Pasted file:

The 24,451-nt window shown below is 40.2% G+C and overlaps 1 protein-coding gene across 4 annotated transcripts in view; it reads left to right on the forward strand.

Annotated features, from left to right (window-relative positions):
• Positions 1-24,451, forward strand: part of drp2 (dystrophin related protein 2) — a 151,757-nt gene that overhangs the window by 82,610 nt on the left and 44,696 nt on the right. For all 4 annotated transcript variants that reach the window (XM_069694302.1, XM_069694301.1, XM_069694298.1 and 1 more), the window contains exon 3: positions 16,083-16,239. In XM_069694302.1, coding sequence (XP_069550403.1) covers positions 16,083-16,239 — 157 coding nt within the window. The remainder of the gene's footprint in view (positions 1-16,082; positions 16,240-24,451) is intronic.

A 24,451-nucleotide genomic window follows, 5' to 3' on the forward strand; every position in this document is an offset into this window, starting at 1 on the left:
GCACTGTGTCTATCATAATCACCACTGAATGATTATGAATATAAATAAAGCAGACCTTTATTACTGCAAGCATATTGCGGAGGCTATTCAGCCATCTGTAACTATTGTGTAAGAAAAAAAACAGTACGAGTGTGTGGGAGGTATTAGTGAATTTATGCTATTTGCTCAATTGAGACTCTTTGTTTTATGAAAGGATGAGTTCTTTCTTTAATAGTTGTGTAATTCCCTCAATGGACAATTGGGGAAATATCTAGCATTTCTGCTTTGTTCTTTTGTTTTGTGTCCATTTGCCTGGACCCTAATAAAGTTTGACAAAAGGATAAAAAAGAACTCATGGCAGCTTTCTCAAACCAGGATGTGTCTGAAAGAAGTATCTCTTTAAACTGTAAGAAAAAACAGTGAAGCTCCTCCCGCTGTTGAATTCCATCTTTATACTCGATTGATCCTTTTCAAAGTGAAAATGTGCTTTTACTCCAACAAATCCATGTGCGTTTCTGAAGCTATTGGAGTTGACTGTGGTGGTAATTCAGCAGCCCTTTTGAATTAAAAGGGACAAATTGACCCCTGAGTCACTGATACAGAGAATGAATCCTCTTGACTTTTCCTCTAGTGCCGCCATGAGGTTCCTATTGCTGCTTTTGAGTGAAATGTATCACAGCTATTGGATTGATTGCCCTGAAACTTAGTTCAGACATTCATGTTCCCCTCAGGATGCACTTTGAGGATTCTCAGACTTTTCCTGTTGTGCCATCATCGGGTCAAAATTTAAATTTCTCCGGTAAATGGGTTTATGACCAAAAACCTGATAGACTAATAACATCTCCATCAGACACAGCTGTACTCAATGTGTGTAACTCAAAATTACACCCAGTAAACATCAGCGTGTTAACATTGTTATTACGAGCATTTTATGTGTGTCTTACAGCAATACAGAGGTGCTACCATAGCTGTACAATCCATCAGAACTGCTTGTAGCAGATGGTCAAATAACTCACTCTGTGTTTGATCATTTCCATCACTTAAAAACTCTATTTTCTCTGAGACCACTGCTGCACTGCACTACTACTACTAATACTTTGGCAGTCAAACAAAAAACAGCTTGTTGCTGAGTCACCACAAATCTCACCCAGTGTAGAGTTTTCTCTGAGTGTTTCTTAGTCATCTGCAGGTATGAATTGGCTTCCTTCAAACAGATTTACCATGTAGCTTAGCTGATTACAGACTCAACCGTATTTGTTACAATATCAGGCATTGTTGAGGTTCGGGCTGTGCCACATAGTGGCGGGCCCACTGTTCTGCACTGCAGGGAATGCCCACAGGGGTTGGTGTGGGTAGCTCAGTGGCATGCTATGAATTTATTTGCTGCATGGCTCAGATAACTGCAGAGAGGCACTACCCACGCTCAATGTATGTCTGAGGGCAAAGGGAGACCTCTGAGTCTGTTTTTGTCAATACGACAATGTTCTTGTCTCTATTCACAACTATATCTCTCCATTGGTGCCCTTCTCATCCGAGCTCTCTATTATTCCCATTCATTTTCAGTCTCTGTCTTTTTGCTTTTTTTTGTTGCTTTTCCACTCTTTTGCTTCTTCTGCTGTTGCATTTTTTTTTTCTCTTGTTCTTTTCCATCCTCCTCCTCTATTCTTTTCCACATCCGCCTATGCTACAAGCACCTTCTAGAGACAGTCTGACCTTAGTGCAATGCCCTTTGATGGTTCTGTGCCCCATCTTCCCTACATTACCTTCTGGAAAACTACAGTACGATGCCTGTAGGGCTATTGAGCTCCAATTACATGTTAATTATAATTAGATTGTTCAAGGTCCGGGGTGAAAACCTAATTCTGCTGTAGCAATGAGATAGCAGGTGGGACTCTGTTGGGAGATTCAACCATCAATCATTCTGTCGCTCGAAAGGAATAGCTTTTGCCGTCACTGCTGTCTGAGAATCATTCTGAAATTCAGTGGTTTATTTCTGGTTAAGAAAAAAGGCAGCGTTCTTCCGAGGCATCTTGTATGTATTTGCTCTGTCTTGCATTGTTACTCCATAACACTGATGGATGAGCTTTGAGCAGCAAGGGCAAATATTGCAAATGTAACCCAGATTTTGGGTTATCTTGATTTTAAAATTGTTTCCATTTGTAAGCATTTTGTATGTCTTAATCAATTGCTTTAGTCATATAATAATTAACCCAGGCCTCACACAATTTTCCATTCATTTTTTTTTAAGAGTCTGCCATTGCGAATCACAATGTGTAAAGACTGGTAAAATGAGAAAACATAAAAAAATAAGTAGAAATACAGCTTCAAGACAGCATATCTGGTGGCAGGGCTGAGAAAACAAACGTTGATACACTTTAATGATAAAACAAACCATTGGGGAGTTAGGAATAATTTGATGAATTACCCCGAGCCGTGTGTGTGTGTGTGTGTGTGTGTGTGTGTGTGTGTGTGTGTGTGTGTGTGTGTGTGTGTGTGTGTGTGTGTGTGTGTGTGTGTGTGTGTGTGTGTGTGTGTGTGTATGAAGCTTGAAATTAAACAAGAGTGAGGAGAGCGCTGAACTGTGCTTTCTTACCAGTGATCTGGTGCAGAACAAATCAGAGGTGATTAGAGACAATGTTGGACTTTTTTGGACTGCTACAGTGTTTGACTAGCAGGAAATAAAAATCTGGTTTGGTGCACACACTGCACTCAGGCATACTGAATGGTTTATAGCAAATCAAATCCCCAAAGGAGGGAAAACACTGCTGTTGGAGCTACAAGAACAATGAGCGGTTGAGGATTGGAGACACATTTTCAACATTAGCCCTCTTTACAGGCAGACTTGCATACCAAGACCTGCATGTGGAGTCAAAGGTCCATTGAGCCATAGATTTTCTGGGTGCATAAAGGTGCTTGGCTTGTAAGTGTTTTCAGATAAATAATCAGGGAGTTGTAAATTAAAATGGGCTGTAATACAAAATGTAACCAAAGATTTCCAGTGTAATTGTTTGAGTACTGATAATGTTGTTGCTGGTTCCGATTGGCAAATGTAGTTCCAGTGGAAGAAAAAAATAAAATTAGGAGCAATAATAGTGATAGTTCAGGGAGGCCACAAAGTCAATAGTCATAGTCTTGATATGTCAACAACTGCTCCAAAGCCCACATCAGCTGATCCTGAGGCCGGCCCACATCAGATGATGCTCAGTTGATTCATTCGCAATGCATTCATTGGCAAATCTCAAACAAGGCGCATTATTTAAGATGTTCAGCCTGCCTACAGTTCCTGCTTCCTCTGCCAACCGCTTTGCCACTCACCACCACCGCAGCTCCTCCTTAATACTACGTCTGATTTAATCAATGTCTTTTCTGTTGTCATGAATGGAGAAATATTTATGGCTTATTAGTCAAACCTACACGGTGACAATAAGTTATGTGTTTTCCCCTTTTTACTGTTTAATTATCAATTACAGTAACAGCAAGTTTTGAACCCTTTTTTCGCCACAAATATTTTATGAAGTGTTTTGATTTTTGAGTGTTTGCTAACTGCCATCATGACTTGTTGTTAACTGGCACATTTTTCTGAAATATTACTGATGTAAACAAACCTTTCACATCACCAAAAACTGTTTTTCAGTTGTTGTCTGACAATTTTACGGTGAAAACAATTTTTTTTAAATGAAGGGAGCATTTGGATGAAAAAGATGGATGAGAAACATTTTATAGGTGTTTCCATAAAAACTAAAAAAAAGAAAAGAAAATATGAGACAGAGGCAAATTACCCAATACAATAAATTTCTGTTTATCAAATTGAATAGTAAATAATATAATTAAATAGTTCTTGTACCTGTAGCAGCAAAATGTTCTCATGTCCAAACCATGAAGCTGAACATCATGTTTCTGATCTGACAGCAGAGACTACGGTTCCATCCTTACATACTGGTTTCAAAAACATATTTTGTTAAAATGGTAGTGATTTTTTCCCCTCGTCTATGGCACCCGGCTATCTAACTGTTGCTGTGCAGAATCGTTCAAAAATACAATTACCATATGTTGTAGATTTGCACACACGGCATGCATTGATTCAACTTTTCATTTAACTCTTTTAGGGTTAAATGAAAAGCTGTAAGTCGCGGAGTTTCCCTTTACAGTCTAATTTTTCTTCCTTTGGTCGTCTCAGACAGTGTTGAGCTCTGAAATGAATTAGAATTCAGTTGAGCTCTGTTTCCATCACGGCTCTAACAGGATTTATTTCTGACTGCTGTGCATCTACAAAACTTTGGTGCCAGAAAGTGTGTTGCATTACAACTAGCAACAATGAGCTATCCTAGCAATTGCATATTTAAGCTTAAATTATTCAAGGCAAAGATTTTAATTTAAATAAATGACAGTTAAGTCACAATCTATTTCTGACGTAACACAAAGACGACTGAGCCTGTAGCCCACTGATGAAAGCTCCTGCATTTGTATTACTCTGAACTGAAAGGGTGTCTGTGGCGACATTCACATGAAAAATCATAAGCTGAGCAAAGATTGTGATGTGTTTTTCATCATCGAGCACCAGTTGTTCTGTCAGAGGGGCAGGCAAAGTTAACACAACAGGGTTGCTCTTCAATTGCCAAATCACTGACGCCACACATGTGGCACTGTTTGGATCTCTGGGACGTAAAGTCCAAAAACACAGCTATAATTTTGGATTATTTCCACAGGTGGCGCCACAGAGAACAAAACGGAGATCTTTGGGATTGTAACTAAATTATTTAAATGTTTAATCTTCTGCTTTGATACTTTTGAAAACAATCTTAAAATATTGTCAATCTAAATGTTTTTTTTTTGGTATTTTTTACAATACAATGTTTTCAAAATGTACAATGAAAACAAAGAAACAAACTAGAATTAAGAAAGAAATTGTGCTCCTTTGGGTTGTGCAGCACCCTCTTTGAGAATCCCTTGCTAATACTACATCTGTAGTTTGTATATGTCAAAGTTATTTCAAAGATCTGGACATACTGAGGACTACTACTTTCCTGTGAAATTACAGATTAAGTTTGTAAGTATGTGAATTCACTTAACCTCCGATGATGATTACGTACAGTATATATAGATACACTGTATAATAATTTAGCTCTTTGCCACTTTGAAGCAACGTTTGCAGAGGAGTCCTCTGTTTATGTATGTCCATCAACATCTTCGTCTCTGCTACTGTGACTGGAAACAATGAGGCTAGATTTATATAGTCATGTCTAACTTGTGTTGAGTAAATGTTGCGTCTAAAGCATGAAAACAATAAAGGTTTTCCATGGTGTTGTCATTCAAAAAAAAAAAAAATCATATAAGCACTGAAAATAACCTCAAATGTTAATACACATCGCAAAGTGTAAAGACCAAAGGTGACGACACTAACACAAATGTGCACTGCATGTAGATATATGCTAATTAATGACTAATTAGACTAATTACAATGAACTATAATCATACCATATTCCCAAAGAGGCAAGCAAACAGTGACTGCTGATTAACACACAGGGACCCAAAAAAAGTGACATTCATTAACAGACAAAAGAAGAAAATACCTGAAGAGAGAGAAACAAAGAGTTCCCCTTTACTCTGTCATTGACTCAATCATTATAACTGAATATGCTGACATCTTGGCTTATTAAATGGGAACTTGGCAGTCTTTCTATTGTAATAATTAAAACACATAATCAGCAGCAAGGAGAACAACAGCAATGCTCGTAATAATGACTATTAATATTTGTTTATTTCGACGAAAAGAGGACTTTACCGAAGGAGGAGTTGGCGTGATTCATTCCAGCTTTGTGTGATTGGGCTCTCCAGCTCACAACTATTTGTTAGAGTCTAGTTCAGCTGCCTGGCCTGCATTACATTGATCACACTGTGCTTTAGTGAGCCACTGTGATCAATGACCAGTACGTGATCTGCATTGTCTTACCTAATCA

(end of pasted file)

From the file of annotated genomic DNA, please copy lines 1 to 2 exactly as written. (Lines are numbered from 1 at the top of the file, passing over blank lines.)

The 24,451-nt window shown below is 40.2% G+C and overlaps 1 protein-coding gene across 4 annotated transcripts in view; it reads left to right on the forward strand.

Annotated features, from left to right (window-relative positions):